co-pilot

Tom Bihn Co-Pilot in Aubergine 525 Ballistic and Northwest Sky 200 Halcyon.

Dimensions: 11.8” x 10” x 4.9”, 10 liters, 1 pound

My first reaction upon opening the box was, “Wow! That’s really tiny.” In no time at all I was pushing stuff into it just to see what would fit. And I was AMAZED!

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After the amazement wore off, I began to think more deliberately about what should go in this bag for a short trip. Here is the list of what fit and in the picture below they are laid out in the same general way they went into the bag.

  • Total weight packed:  8 pounds
  • Main back pocket: jeans (size 8), 3 t-shirts (size small), yoga pants & tank top (PJs), 3 pair of socks, 3 pair of underwear, 1 bra, barefoot sandals
  • front left pocket: 3-1-1 bag
  • front middle pocket: water bottle
  • front right pocket: Iberian cube with comb, soap, deodorant crystal, toothbrush, prescriptions & supplements, flashlight, floss, mini first-aid pouch,
  • back zip pocket (this is so cool, it unzips to create a sleeve that can go over a roller bag handle or it is a open top pocket): Aubergine Cubelet with technology stuff (charger, stand, earbuds) and my Kindle

In my purse, also Tom Bihn, are my glasses, wallet, phone, etc . . . normal purse stuff.

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Below are pictures of the bag completely packed. It’s not too bulgy. I added the Co-Pilot to “The List” because it is just that amazing!

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thinking through a capsule wardrobe

More Simple . . . Less Stuff meets my Closet!

I have tried eight ways to Sunday to make my life and closet fit into the 333 parameters. You know what? It won’t. To lump April, May and June into one season in southeastern Indiana is pure folly.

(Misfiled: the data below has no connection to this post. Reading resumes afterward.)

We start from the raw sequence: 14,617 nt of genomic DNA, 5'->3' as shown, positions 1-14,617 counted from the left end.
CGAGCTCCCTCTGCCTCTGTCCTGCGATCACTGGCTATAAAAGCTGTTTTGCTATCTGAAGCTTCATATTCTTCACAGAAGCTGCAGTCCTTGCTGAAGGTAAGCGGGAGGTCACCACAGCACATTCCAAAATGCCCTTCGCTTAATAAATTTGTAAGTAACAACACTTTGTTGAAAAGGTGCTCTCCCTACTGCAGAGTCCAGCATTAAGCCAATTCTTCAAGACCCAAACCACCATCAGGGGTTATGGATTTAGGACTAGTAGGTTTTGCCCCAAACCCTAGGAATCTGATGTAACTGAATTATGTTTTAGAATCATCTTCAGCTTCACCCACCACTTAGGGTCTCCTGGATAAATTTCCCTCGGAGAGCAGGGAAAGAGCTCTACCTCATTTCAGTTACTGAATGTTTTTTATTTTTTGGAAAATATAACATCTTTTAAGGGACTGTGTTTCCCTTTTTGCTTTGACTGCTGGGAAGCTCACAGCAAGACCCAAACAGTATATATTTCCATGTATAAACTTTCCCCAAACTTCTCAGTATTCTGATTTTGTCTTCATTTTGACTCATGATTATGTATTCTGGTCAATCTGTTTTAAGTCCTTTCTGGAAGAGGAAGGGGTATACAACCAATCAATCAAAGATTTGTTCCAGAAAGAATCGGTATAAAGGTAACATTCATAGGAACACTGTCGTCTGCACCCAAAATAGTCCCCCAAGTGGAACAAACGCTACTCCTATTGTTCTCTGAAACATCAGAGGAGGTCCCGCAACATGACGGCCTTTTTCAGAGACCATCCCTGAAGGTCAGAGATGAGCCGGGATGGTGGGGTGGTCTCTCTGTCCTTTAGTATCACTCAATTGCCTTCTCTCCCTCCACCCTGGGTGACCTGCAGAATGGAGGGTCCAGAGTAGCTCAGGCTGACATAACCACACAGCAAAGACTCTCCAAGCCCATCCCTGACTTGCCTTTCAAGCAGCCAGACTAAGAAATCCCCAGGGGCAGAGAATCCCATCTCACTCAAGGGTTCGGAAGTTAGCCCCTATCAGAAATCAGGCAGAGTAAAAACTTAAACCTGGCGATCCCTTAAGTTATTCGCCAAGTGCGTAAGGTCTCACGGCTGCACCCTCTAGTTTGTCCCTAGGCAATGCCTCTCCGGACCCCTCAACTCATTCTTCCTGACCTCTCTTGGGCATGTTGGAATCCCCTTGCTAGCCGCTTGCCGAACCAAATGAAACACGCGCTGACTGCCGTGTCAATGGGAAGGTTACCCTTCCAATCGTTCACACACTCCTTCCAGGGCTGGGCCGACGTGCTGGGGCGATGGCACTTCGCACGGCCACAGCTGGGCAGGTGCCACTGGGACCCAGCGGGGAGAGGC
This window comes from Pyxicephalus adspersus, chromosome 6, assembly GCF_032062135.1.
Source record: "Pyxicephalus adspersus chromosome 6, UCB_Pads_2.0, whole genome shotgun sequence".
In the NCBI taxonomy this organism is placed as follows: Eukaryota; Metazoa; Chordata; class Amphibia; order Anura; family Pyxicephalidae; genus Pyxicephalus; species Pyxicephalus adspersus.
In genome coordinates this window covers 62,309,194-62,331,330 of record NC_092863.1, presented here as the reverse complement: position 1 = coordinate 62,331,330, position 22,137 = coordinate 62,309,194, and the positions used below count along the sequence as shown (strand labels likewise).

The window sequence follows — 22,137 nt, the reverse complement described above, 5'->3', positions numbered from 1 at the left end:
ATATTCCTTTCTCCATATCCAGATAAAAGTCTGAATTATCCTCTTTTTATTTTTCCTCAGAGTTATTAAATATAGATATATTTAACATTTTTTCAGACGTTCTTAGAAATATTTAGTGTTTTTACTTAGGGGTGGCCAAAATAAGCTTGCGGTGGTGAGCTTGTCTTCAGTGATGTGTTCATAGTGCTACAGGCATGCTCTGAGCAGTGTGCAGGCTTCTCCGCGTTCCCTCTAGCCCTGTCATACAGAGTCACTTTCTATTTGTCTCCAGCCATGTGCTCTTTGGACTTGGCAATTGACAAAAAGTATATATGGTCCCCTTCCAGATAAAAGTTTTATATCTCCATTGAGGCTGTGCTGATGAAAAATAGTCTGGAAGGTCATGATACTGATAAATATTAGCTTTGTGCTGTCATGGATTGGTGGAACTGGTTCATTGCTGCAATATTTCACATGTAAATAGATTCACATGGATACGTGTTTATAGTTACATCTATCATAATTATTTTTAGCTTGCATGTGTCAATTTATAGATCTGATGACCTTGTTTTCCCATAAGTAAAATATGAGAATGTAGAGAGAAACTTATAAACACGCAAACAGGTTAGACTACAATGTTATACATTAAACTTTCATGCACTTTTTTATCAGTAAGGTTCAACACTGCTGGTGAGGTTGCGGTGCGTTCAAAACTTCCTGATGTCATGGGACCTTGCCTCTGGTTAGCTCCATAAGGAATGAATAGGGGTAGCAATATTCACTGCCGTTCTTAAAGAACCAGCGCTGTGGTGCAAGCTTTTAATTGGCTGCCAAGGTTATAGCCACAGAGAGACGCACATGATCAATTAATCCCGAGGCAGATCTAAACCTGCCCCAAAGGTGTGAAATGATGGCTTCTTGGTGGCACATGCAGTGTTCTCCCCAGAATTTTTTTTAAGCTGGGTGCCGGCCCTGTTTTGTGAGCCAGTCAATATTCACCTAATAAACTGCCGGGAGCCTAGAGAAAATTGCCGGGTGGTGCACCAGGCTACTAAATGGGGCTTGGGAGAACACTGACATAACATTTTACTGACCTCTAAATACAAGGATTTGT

Why, you ask? Because it might be 40* on Sunday and 84* on Monday. Our temperatures and humidity vary so widely from day to day. Six years ago (the day of our tornado) we had a Friday high of 82* and a tornado at 3:30. That night we got 4 inches of snow. No power, no windows, no roof — and snow! It was a mess.  Truly.  By Saturday afternoon the temperature was back up in the 50s.

It is late March and I have taken all my warm weather things out of their storage tote, washed, hung to dry, and spread out over my bed in piles. I have created some questions and done some research on body shapes, color analysis, and spent way too much time reading style blogs.

Here are the results —

Step One:

Body Shape and Type:
1. I am petite (under 5’3′).
2. I am “busty.”
3. I am a figure 8 if you look closely at my lines: shoulders and hips are the same number of inches, clearly defined waist (although it is also where I hold weight).
4. I am equally proportioned head to leg-break and leg-break to floor. Within that I have a long neck, short waist, and long shins.

Best Colors to Wear:
1. I am a cool (veins in my wrists look blue not green).
2. My hair has definite ash tones (Courtney, who cuts my hair, says I am going silver not gray.)
3. I have pink tones in my skin and I blush something fierce!
4. I look better in clear, rich (saturated) tones. Pastels and yellows make me look ill. Although, I look pretty good in my neon yellow bike shirt. I used to wear a lot of brown (before my hair started turning), but now it makes me look tired, especially if it is a tan or orangish brown.
5. Black and pure white look pretty good on me. I always get compliments when I wear a bright emerald green, cobalt blue, or some reds.
6.. I “think” that makes me a winter. — Cool Winter probably, but it might change a bit as my hair continues to gray.